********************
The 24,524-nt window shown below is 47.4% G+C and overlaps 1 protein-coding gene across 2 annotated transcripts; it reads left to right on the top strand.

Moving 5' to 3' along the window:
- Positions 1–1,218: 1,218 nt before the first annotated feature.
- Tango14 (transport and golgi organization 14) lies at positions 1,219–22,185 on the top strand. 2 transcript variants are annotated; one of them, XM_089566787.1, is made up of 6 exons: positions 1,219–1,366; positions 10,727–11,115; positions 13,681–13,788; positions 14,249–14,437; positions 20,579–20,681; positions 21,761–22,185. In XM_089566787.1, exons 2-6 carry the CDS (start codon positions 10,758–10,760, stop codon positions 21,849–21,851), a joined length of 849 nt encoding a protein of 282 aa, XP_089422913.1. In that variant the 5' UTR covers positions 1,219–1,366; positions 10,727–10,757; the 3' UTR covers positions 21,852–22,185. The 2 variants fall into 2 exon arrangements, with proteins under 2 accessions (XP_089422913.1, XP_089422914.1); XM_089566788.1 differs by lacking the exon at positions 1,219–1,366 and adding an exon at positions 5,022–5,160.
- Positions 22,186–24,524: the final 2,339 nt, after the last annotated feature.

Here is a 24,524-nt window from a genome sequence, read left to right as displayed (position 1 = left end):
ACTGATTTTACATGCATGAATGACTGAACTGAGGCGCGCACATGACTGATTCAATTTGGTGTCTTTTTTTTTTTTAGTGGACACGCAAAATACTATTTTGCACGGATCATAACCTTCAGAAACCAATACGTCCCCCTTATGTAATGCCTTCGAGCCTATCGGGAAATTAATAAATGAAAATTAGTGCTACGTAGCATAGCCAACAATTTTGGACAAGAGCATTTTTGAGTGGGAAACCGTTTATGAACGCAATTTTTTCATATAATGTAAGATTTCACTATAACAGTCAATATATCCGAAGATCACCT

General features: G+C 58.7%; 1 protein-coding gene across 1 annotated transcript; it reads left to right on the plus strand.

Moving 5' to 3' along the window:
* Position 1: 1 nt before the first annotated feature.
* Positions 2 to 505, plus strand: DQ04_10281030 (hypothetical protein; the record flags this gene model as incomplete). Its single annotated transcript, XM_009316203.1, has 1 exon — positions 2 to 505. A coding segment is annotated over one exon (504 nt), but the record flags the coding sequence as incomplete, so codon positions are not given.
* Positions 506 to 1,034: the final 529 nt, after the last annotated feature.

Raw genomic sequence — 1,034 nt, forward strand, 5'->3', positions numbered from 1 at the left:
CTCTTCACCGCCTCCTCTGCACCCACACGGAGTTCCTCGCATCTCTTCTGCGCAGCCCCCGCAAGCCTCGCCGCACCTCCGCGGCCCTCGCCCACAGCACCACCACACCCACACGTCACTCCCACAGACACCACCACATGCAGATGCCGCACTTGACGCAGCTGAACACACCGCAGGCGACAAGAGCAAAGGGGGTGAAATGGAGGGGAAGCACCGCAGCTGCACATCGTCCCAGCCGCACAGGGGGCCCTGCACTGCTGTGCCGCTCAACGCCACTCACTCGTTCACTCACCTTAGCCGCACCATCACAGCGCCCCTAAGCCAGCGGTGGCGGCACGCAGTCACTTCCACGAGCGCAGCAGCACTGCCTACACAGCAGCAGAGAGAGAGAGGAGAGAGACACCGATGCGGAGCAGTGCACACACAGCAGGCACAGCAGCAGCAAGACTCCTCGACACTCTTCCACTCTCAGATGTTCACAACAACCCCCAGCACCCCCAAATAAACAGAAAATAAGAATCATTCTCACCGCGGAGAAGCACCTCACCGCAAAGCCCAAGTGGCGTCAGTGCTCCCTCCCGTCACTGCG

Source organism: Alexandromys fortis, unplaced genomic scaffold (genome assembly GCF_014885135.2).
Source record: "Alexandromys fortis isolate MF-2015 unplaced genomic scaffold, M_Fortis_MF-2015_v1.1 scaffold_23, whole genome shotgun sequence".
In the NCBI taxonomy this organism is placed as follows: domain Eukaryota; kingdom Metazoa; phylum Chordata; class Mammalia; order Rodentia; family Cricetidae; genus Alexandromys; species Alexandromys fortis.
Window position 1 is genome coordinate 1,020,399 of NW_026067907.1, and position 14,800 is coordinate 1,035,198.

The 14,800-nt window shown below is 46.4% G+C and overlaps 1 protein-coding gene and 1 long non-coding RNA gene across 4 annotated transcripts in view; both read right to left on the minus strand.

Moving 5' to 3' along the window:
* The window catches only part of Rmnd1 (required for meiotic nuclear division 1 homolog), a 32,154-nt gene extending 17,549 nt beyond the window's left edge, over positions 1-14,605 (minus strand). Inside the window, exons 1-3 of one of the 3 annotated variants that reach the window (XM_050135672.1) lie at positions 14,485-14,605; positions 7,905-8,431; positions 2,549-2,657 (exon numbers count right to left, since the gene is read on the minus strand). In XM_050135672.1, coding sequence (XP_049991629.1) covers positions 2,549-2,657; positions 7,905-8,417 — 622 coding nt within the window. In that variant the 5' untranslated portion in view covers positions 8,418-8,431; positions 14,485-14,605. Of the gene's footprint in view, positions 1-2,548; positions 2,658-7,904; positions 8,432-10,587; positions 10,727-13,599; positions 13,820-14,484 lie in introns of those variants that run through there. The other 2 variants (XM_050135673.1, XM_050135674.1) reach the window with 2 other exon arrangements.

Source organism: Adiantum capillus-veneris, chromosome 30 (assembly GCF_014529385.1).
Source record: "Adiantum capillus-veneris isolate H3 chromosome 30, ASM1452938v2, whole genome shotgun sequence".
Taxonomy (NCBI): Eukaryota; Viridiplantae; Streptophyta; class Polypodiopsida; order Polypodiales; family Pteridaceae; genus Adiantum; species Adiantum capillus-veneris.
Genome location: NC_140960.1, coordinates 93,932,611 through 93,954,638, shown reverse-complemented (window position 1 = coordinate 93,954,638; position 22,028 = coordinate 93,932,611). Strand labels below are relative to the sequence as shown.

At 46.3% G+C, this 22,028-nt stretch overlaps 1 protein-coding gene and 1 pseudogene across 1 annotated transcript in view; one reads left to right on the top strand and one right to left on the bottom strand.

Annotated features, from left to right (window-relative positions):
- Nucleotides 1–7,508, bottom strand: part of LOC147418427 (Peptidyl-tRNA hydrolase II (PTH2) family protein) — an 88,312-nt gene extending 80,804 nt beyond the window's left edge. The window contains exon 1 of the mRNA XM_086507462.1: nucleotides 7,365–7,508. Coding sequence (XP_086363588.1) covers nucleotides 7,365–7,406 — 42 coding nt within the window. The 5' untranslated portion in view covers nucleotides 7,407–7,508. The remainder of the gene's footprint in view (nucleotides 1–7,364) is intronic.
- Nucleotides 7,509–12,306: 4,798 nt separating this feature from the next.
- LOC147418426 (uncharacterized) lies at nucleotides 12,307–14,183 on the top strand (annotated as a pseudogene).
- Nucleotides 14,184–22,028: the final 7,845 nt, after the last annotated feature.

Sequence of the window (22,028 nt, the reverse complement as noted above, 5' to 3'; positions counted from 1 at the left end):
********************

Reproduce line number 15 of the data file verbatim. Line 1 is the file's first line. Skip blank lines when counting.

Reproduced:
Source organism: Alexandromys fortis, unplaced genomic scaffold (genome assembly GCF_014885135.2).